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Discovery of new disease adds to threats facing UK hares

Discovery of new disease adds to threats facing UK hares
10 Apr
A surge in reports of dead hares has resulted in the discovery of a hidden disease in UK populations

The number of bodies being reported to us just hasn’t stopped since last September, it’s gone through the roof,’ says Dr Diana Bell, from UEA’s School of Biological Sciences. She’s referring to public reports of dead hares that have poured in from 450 locations across the UK ever since Bell released a public call for such incidents last year.

Researchers have known that hares are in trouble for a long time. Brown hares have experienced a decline of more than 80 per cent in the UK over the past century due to changes in agricultural practice, but this new blight looks to be the result of something else. Working together with diagnostic laboratories in England, Scotland and Germany, Bell has detected the first UK cases of rabbit haemorrhagic disease virus type 2 (RHDV2) in brown hares, specifically those found dead in Essex and Dorset.

The disease, which causes fatal internal bleeding, though leaves its sufferers intact on the outside, was first identified in 2010, in commercial rabbits bred for food and fur. It then spread to wild rabbit populations in the UK and France and then jumped species being identified in hares on the continent a few years ago. This latest discovery marks the first diagnosis for UK hares.

So far, only brown hares appear to be affected in the UK, but RHDV2 does present a threat to other species, including the mountain hare, Britain’s only native hare and a ‘near threatened’ species according to the Mammal Society. ‘My suspicion is that all species of hare worldwide are susceptible which would be a disaster because they play an important role in ecosystems as prey and grazers,’ says Bell. Given that RHDV2 originated in commercial rabbitries she stresses the need to look very carefully at these farms and monitor how their waste is dealt with – the disease can spread very easily by foot or vehicle tire.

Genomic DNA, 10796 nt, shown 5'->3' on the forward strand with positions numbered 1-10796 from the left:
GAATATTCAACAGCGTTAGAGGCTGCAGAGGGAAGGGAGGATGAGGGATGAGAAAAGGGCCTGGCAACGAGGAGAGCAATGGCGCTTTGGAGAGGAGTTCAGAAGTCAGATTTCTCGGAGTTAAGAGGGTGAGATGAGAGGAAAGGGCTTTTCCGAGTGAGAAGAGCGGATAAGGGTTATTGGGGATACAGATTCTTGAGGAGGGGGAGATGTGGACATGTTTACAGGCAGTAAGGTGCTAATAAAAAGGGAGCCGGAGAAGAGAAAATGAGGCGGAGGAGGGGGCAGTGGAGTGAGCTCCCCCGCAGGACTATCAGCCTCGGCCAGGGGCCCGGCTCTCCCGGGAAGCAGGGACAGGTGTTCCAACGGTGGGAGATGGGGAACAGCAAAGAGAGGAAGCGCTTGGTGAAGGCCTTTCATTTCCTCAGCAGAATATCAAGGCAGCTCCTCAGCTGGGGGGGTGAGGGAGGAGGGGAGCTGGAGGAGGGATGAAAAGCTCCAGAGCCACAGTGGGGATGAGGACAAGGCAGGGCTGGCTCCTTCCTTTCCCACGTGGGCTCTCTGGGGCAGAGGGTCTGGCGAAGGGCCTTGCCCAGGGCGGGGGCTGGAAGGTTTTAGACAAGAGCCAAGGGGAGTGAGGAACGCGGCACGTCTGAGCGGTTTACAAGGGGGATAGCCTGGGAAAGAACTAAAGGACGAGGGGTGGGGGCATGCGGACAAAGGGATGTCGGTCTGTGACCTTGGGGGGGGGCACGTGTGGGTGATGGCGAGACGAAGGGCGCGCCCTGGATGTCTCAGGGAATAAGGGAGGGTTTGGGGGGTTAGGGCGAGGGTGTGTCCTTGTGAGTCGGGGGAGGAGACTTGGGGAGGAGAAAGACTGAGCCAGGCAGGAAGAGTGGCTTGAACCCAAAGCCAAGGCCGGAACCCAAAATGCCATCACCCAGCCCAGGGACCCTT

RHDV2 is far from the only bad news for hares. A range of other diseases and pathogens affect them and illegal hare coursing, a practice increasingly associated with online gambling in which cameras are attached to dogs and gamblers bet on which one will catch and kill a hare, is a serious threat (Lincolnshire police alone received 1,175 reports of hare coursing in 2017/18).

Legal hunting is also common and Bell points out that the UK does not have a closed season for hunting as some other European countries do. It’s an issue right across the UK. In August last year, a study by the Centre for Ecology & Hydrology and the RSPB, revealed that from 1954 to 1999 the mountain hare population in the eastern highlands of Scotland had decreased by nearly five per cent every year, in part due to the unregulated practice of hare culls which the researchers said had no clear justification.

Given the many threats to hares Bell is calling for a voluntary no-shoot among hunters, though it’s unclear whether that call will be heeded. In the meantime she expects little let-up. ‘Hares are really up against it,’ she says.

This was published in the April 2019 edition of Geographical magazine

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